Imagine you live in a simple mud house you built with your family in a beautiful landscape that provides you with all that you need to live well. You have a small herd of livestock that you move freely depending on the season, from which you make your living. You have a few chickens that run around the yard and a small dog that plays with your children and guards the house. You have a good relationship with your community and you collectively decide grazing arrangements and manage your livestock in ways that do not deplete pasture. You lead a calm life, develop good kinship relationships with the people that live next to you and take from the land what you need to survive, while taking care of it.
One day, somebody from far away comes to tell you that you have to move from the place you have known your whole life and where you see yourself getting older. Leaving your home is mandatory, even though it is your homeland and you do not know anything else, you do not have the right to decide. They blame you for not taking good care of the wildlife that you and your ancestors have convivially shared the landscape with. They tell you that without you and your neighbours, wildlife will be better off. All your past and present connections to the land, the nature and the people are lost and they order you to reinvent a life somewhere else that you had never imagined living. If you reject this, you will be violently evicted, the government security forces will burn your house and they will threaten your life.
That was the story of Ole Sopia, a Tanzanian Maasai from Ololosokwan village near the world famous Serengeti National Park. His family along with hundreds of other families were evicted from their land by the British colonial administration in the 1950s. Six decades later, the area where Ole Sopia and his community lived is now designated as an important wildlife corridor and dispersal area of the national park. Despite ongoing violence by the Tanzanian security forces, his community continued to resist forced eviction. In August 2017, Ole Sopia was shot, his house set ablaze, and his livestock confiscated and publicly auctioned because of his relentless fight for access to their ancestral land and livelihood and for justice for pastoralists.
This was not an isolated case, there are plenty of cases of community leaders and environmental defenders being attacked, murdered and subjected to different forms of violence to protect their land. Many of these cases are consequences of global conservation initiatives that, perhaps well-intended, in reality do not contribute to further biodiversity conservation or prevent environmental degradation, but instead accumulate heavy violence and gross violations of human rights.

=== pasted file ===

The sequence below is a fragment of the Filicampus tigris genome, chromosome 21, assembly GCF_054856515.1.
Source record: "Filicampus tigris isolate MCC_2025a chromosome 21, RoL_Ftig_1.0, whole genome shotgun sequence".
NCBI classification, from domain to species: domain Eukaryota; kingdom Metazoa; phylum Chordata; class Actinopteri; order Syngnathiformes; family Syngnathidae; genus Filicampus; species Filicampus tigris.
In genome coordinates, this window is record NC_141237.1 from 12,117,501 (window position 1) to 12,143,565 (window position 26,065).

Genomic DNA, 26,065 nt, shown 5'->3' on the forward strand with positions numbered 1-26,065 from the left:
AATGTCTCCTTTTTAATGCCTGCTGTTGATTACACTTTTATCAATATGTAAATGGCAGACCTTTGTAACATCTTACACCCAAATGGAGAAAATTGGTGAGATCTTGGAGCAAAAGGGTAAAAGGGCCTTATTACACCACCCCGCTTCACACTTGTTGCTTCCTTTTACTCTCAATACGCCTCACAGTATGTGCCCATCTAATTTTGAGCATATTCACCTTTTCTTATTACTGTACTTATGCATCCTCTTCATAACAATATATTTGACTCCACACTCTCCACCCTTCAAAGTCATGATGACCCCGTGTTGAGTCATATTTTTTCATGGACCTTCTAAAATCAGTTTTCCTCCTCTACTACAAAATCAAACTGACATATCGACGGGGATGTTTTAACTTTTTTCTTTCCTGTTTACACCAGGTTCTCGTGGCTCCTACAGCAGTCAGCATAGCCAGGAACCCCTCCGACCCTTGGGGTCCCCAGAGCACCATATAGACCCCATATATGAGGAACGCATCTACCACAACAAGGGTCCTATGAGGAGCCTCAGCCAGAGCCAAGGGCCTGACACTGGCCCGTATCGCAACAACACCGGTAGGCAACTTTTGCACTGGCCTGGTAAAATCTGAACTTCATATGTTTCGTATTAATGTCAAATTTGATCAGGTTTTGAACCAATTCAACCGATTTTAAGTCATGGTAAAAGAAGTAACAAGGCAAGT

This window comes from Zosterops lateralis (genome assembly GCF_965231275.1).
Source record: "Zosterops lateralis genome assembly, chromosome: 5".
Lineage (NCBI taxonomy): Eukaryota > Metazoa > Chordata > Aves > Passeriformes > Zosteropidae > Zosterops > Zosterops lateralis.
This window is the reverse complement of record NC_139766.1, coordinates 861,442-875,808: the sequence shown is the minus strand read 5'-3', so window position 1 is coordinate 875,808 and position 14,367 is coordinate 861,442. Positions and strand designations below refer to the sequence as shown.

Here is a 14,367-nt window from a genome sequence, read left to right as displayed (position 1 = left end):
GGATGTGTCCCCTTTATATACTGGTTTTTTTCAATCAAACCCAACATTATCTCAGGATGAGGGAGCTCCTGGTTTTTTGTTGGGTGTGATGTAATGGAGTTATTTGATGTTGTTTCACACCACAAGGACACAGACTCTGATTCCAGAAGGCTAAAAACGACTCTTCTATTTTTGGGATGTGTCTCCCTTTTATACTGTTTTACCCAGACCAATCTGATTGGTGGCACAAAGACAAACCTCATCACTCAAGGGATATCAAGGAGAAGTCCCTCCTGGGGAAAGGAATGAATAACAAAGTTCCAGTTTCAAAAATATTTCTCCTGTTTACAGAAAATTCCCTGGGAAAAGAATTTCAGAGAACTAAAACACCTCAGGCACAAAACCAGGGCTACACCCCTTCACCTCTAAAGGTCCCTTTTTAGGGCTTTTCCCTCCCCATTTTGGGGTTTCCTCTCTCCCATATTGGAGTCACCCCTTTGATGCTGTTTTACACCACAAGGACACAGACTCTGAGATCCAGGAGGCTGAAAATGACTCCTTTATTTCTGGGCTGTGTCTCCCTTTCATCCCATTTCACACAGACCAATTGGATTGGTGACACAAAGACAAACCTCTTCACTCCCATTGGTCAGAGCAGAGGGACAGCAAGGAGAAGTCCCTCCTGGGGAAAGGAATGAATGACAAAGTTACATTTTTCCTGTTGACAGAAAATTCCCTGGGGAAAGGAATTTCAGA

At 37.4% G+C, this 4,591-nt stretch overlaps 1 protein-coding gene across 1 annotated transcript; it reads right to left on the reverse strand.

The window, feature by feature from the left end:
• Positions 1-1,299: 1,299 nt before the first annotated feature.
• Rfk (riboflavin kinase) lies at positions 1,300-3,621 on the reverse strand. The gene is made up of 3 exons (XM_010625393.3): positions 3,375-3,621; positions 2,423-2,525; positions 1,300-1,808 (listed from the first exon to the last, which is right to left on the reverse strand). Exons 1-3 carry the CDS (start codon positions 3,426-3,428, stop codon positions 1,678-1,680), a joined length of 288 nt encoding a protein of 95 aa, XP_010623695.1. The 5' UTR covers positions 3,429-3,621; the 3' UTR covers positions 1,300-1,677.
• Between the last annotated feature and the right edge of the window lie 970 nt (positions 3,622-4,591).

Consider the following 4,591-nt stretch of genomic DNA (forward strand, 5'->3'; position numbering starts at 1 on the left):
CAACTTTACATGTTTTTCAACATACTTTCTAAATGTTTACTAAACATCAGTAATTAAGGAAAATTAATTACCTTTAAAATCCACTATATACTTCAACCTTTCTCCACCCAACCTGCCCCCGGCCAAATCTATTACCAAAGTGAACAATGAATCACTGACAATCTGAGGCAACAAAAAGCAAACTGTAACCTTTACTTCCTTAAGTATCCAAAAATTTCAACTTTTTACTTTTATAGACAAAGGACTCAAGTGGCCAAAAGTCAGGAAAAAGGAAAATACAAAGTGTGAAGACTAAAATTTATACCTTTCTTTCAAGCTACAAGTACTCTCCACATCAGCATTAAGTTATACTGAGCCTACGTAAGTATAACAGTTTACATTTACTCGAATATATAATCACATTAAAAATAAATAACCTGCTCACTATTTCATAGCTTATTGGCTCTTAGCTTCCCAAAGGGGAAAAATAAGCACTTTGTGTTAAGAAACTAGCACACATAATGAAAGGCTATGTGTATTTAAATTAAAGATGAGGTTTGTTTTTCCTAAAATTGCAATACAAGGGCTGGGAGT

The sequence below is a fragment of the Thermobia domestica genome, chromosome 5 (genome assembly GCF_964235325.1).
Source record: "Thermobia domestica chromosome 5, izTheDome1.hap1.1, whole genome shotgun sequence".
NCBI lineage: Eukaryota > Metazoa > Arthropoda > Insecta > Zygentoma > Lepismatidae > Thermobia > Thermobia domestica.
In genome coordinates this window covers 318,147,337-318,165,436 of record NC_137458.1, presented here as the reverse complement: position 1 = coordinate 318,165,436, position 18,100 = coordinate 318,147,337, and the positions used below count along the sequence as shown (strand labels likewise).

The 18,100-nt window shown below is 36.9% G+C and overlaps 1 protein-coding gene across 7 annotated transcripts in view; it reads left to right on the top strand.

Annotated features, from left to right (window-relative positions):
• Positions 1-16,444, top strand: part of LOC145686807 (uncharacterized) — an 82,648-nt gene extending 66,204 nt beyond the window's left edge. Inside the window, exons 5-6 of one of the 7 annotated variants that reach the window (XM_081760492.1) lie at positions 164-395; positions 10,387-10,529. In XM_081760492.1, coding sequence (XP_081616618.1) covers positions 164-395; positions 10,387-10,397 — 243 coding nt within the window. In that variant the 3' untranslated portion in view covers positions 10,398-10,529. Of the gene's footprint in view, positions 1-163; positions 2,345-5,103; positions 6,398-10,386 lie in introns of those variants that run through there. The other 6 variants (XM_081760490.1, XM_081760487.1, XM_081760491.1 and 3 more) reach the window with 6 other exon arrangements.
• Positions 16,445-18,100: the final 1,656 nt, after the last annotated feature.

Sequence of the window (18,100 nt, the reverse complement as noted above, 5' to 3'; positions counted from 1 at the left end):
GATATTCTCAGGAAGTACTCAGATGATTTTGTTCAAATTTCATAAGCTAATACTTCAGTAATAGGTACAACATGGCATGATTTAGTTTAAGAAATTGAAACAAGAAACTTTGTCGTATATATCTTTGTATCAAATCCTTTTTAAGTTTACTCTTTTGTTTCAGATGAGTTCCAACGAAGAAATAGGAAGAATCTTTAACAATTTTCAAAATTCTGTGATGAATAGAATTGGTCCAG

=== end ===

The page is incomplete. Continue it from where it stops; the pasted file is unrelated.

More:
Why would untouched protected areas actually worsen environmental degradation, when their aim is to stop the harm? The answer lies in a kind of created separation that wedges human beings from their connection to and stewardship of a place. Conservation practice has been founded on a Eurocentric idea called ‘Cartesian nature-culture dualism’, which separated humans from the rest of nature and suggested that in order to conserve nature, we need to remove people from it. What we are not told is that there is a particular nature that gets to be conserved and there is a particular group of people that gets removed. This nature is normally located in tropical, biodiversity-rich regions and where poor, marginal and racialised communities live. These places are normally located in sub-Saharan Africa, indigenous US or Canada, the Amazon, and much of South and Southeast Asia.
For years, academics, policymakers and NGOs have labelled these communities as the drivers of environmental damage, when as a matter of fact, more and more evidence points to their role in maintaining biodiversity and nature in general. More often than not, access to land set aside for conservation is given to multinational corporations and local elites who establish high-end tourism businesses. In the process, communities that have historically lived in and protected the environment, have been dispossessed from their lands to create protected areas. This has been an ill-conceived policy idea that remains today.
The 30 by 30 conservation initiative
At the COP15 Biodiversity Conference held in Montreal, Canada, in December 2022, world governments reached an agreement to protect 30 percent of Earth’s lands, oceans, coastal areas and inland waters by 2030. This so-called 30×30 agreement is hailed as historic and is argued to secure the future of the planet’s living beings. This is not the first time that global bodies have put their conservation hopes in the creation of protected areas. The size of untouched or restricted-use conservation areas has significantly increased over the last several decades—from two percent in the early 1960s to around 17 percent today. Yet, this has been proven to fail in halting biodiversity decline.